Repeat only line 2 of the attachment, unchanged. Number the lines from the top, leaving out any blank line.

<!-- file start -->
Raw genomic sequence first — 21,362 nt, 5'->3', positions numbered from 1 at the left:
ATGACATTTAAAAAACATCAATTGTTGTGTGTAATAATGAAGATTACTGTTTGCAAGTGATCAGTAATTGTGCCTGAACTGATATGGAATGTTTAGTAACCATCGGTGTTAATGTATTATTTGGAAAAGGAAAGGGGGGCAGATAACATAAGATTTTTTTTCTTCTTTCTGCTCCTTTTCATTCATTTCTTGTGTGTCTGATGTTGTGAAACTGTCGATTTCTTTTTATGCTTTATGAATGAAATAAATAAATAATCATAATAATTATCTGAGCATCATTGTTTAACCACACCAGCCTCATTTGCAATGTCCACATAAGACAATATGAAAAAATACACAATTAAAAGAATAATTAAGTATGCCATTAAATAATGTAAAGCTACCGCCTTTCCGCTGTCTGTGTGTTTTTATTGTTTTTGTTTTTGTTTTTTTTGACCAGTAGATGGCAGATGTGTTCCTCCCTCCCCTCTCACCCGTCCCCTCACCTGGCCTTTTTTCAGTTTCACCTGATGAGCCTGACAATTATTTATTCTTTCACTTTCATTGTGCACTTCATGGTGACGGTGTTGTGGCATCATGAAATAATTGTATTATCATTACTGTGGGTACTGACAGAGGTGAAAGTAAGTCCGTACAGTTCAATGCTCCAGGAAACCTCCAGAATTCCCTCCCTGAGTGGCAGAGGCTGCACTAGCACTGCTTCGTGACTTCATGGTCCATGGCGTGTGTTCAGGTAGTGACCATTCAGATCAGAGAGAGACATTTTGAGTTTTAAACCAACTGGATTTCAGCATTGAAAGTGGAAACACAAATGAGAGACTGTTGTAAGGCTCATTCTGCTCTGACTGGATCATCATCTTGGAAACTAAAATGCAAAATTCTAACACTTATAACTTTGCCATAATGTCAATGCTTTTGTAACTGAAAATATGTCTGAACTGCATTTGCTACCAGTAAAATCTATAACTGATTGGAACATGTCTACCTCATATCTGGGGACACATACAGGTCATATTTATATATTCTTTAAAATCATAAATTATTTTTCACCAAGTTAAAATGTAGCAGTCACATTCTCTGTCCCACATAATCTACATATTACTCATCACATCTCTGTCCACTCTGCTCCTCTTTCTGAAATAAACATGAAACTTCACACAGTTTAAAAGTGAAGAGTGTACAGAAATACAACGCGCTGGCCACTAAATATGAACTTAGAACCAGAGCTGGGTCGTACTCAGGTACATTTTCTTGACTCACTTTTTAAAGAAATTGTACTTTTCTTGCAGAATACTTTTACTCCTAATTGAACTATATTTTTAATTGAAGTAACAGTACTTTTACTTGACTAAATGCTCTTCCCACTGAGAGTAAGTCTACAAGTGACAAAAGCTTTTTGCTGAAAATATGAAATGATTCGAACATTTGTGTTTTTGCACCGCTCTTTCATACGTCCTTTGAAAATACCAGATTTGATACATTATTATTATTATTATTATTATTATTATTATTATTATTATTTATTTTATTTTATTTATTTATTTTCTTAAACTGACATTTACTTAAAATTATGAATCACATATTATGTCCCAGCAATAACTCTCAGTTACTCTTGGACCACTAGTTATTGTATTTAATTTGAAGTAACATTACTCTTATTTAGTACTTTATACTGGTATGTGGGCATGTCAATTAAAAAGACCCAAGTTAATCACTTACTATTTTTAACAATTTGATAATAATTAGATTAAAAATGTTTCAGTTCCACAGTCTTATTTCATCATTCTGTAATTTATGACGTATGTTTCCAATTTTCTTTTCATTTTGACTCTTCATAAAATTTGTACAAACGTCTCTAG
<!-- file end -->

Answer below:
ATGACATTTAAAAAACATCAATTGTTGTGTGTAATAATGAAGATTACTGTTTGCAAGTGATCAGTAATTGTGCCTGAACTGATATGGAATGTTTAGTAACCATCGGTGTTAATGTATTATTTGGAAAAGGAAAGGGGGGCAGATAACATAAGATTTTTTTTCTTCTTTCTGCTCCTTTTCATTCATTTCTTGTGTGTCTGATGTTGTGAAACTGTCGATTTCTTTTTATGCTTTATGAATGAAATAAATAAATAATCATAATAATTATCTGAGCATCATTGTTTAACCACACCAGCCTCATTTGCAATGTCCACATAAGACAATATGAAAAAATACACAATTAAAAGAATAATTAAGTATGCCATTAAATAATGTAAAGCTACCGCCTTTCCGCTGTCTGTGTGTTTTTATTGTTTTTGTTTTTGTTTTTTTTGACCAGTAGATGGCAGATGTGTTCCTCCCTCCCCTCTCACCCGTCCCCTCACCTGGCCTTTTTTCAGTTTCACCTGATGAGCCTGACAATTATTTATTCTTTCACTTTCATTGTGCACTTCATGGTGACGGTGTTGTGGCATCATGAAATAATTGTATTATCATTACTGTGGGTACTGACAGAGGTGAAAGTAAGTCCGTACAGTTCAATGCTCCAGGAAACCTCCAGAATTCCCTCCCTGAGTGGCAGAGGCTGCACTAGCACTGCTTCGTGACTTCATGGTCCATGGCGTGTGTTCAGGTAGTGACCATTCAGATCAGAGAGAGACATTTTGAGTTTTAAACCAACTGGATTTCAGCATTGAAAGTGGAAACACAAATGAGAGACTGTTGTAAGGCTCATTCTGCTCTGACTGGATCATCATCTTGGAAACTAAAATGCAAAATTCTAACACTTATAACTTTGCCATAATGTCAATGCTTTTGTAACTGAAAATATGTCTGAACTGCATTTGCTACCAGTAAAATCTATAACTGATTGGAACATGTCTACCTCATATCTGGGGACACATACAGGTCATATTTATATATTCTTTAAAATCATAAATTATTTTTCACCAAGTTAAAATGTAGCAGTCACATTCTCTGTCCCACATAATCTACATATTACTCATCACATCTCTGTCCACTCTGCTCCTCTTTCTGAAATAAACATGAAACTTCACACAGTTTAAAAGTGAAGAGTGTACAGAAATACAACGCGCTGGCCACTAAATATGAACTTAGAACCAGAGCTGGGTCGTACTCAGGTACATTTTCTTGACTCACTTTTTAAAGAAATTGTACTTTTCTTGCAGAATACTTTTACTCCTAATTGAACTATATTTTTAATTGAAGTAACAGTACTTTTACTTGACTAAATGCTCTTCCCACTGAGAGTAAGTCTACAAGTGACAAAAGCTTTTTGCTGAAAATATGAAATGATTCGAACATTTGTGTTTTTGCACCGCTCTTTCATACGTCCTTTGAAAATACCAGATTTGATACATTATTATTATTATTATTATTATTATTATTATTATTATTATTTATTTTATTTTATTTATTTATTTTCTTAAACTGACATTTACTTAAAATTATGAATCACATATTATGTCCCAGCAATAACTCTCAGTTACTCTTGGACCACTAGTTATTGTATTTAATTTGAAGTAACATTACTCTTATTTAGTACTTTATACTGGTATGTGGGCATGTCAATTAAAAAGACCCAAGTTAATCACTTACTATTTTTAACAATTTGATAATAATTAGATTAAAAATGTTTCAGTTCCACAGTCTTATTTCATCATTCTGTAATTTATGACGTATGTTTCCAATTTTCTTTTCATTTTGACTCTTCATAAAATTTGTACAAACGTCTCTAG